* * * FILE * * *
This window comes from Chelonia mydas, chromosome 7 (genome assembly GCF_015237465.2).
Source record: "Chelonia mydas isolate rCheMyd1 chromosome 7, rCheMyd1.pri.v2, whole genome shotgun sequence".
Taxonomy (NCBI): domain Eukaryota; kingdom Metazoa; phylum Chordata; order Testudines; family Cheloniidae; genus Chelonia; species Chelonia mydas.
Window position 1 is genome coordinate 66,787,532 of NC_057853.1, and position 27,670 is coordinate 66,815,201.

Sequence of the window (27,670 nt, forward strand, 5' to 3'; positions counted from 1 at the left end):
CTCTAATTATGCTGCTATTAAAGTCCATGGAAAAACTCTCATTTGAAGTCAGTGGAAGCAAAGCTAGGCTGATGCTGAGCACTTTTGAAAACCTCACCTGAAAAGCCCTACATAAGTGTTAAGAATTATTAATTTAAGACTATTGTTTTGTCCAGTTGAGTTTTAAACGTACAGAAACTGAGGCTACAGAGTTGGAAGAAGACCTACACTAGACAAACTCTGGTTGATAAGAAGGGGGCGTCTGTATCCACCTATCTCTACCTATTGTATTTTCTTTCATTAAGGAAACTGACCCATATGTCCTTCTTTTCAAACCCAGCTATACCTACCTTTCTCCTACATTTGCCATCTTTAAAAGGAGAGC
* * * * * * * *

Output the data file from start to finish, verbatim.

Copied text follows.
This window comes from Chelonia mydas, chromosome 7 (genome assembly GCF_015237465.2).
Source record: "Chelonia mydas isolate rCheMyd1 chromosome 7, rCheMyd1.pri.v2, whole genome shotgun sequence".
Taxonomy (NCBI): domain Eukaryota; kingdom Metazoa; phylum Chordata; order Testudines; family Cheloniidae; genus Chelonia; species Chelonia mydas.
Window position 1 is genome coordinate 66,787,532 of NC_057853.1, and position 27,670 is coordinate 66,815,201.

Sequence of the window (27,670 nt, forward strand, 5' to 3'; positions counted from 1 at the left end):
CTCTAATTATGCTGCTATTAAAGTCCATGGAAAAACTCTCATTTGAAGTCAGTGGAAGCAAAGCTAGGCTGATGCTGAGCACTTTTGAAAACCTCACCTGAAAAGCCCTACATAAGTGTTAAGAATTATTAATTTAAGACTATTGTTTTGTCCAGTTGAGTTTTAAACGTACAGAAACTGAGGCTACAGAGTTGGAAGAAGACCTACACTAGACAAACTCTGGTTGATAAGAAGGGGGCGTCTGTATCCACCTATCTCTACCTATTGTATTTTCTTTCATTAAGGAAACTGACCCATATGTCCTTCTTTTCAAACCCAGCTATACCTACCTTTCTCCTACATTTGCCATCTTTAAAAGGAGAGC